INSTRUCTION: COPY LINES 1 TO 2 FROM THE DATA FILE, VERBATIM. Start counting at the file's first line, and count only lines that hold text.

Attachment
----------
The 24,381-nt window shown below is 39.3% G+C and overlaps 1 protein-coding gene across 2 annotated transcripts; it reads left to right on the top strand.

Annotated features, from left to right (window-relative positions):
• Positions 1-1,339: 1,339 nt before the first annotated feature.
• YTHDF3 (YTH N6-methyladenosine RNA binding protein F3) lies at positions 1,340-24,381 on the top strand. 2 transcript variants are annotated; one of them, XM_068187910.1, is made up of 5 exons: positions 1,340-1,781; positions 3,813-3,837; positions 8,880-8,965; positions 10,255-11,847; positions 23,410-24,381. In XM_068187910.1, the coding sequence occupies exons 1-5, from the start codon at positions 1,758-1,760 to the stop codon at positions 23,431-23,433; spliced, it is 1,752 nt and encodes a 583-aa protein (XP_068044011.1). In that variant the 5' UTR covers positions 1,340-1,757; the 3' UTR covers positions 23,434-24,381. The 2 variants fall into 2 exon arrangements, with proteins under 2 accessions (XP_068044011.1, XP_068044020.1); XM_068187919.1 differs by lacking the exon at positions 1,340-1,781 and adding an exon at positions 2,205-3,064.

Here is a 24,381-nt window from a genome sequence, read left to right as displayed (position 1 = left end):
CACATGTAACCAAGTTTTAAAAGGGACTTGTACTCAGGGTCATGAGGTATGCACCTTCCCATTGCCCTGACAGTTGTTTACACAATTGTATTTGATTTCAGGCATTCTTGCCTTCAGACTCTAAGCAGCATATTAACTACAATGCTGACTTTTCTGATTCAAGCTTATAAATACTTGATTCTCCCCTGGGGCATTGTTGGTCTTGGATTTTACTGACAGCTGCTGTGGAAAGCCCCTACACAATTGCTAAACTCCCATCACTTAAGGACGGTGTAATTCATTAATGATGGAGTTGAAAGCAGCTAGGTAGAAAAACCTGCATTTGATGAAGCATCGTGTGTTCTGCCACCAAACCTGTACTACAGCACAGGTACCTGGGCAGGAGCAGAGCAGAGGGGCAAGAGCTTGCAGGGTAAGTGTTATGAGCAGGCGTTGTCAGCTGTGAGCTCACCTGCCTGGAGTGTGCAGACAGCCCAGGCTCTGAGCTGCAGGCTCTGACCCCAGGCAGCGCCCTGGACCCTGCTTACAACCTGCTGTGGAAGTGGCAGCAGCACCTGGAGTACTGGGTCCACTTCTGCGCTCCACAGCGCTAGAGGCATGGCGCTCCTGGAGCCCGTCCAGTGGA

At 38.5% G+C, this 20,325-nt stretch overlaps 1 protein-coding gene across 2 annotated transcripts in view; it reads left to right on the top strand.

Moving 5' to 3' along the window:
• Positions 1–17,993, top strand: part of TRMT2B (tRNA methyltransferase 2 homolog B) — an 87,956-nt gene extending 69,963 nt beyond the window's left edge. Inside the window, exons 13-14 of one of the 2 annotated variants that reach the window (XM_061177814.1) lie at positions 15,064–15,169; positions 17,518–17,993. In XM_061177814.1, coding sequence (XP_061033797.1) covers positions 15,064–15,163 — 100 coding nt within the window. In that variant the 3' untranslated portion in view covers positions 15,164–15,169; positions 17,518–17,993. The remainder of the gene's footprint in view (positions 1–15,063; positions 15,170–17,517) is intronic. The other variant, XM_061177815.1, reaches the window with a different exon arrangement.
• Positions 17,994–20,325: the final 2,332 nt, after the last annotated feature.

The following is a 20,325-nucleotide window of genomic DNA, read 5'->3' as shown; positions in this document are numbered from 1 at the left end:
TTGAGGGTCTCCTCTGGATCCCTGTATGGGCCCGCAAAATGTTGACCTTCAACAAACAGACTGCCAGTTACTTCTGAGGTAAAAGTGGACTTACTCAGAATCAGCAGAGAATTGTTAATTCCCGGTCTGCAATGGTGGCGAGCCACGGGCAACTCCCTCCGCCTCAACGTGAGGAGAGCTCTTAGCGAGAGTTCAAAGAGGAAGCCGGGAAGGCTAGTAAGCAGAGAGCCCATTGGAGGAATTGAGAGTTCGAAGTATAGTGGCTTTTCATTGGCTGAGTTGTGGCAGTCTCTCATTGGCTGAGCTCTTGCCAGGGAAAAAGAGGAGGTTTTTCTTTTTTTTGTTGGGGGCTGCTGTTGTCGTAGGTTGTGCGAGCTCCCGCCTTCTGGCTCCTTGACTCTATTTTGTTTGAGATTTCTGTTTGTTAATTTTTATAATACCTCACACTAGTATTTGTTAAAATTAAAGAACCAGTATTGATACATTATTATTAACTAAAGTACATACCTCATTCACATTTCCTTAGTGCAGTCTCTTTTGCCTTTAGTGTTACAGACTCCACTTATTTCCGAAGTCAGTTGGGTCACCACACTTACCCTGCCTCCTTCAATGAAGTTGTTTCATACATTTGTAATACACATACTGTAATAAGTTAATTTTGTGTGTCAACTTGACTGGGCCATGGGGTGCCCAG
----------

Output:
The 24,381-nt window shown below is 39.3% G+C and overlaps 1 protein-coding gene across 2 annotated transcripts; it reads left to right on the top strand.

Annotated features, from left to right (window-relative positions):